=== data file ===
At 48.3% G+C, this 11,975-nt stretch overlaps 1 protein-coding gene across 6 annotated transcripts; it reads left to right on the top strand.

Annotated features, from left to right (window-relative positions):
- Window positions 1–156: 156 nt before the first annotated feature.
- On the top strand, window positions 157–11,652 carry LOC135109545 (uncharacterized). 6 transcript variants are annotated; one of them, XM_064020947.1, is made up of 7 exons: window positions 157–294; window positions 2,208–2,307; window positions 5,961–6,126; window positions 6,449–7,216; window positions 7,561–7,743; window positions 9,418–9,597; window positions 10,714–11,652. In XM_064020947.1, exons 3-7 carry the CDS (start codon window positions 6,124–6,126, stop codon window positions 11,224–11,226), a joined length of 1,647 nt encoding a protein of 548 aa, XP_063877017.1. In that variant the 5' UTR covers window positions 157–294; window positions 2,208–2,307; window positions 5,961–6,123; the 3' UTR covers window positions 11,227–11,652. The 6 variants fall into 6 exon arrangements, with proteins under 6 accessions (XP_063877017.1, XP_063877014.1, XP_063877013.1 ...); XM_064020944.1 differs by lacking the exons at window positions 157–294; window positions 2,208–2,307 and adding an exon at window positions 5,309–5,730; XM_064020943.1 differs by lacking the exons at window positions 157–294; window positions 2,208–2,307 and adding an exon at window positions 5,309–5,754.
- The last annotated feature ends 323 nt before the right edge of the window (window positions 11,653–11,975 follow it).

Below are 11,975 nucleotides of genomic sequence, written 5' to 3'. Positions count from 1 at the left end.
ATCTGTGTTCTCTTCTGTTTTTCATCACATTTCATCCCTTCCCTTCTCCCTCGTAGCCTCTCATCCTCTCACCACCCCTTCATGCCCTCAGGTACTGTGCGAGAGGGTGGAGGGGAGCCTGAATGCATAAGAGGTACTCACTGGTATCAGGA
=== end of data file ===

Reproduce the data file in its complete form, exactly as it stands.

At 48.3% G+C, this 11,975-nt stretch overlaps 1 protein-coding gene across 6 annotated transcripts; it reads left to right on the top strand.

Annotated features, from left to right (window-relative positions):
- Window positions 1–156: 156 nt before the first annotated feature.
- On the top strand, window positions 157–11,652 carry LOC135109545 (uncharacterized). 6 transcript variants are annotated; one of them, XM_064020947.1, is made up of 7 exons: window positions 157–294; window positions 2,208–2,307; window positions 5,961–6,126; window positions 6,449–7,216; window positions 7,561–7,743; window positions 9,418–9,597; window positions 10,714–11,652. In XM_064020947.1, exons 3-7 carry the CDS (start codon window positions 6,124–6,126, stop codon window positions 11,224–11,226), a joined length of 1,647 nt encoding a protein of 548 aa, XP_063877017.1. In that variant the 5' UTR covers window positions 157–294; window positions 2,208–2,307; window positions 5,961–6,123; the 3' UTR covers window positions 11,227–11,652. The 6 variants fall into 6 exon arrangements, with proteins under 6 accessions (XP_063877017.1, XP_063877014.1, XP_063877013.1 ...); XM_064020944.1 differs by lacking the exons at window positions 157–294; window positions 2,208–2,307 and adding an exon at window positions 5,309–5,730; XM_064020943.1 differs by lacking the exons at window positions 157–294; window positions 2,208–2,307 and adding an exon at window positions 5,309–5,754.
- The last annotated feature ends 323 nt before the right edge of the window (window positions 11,653–11,975 follow it).

Below are 11,975 nucleotides of genomic sequence, written 5' to 3'. Positions count from 1 at the left end.
ATCTGTGTTCTCTTCTGTTTTTCATCACATTTCATCCCTTCCCTTCTCCCTCGTAGCCTCTCATCCTCTCACCACCCCTTCATGCCCTCAGGTACTGTGCGAGAGGGTGGAGGGGAGCCTGAATGCATAAGAGGTACTCACTGGTATCAGGA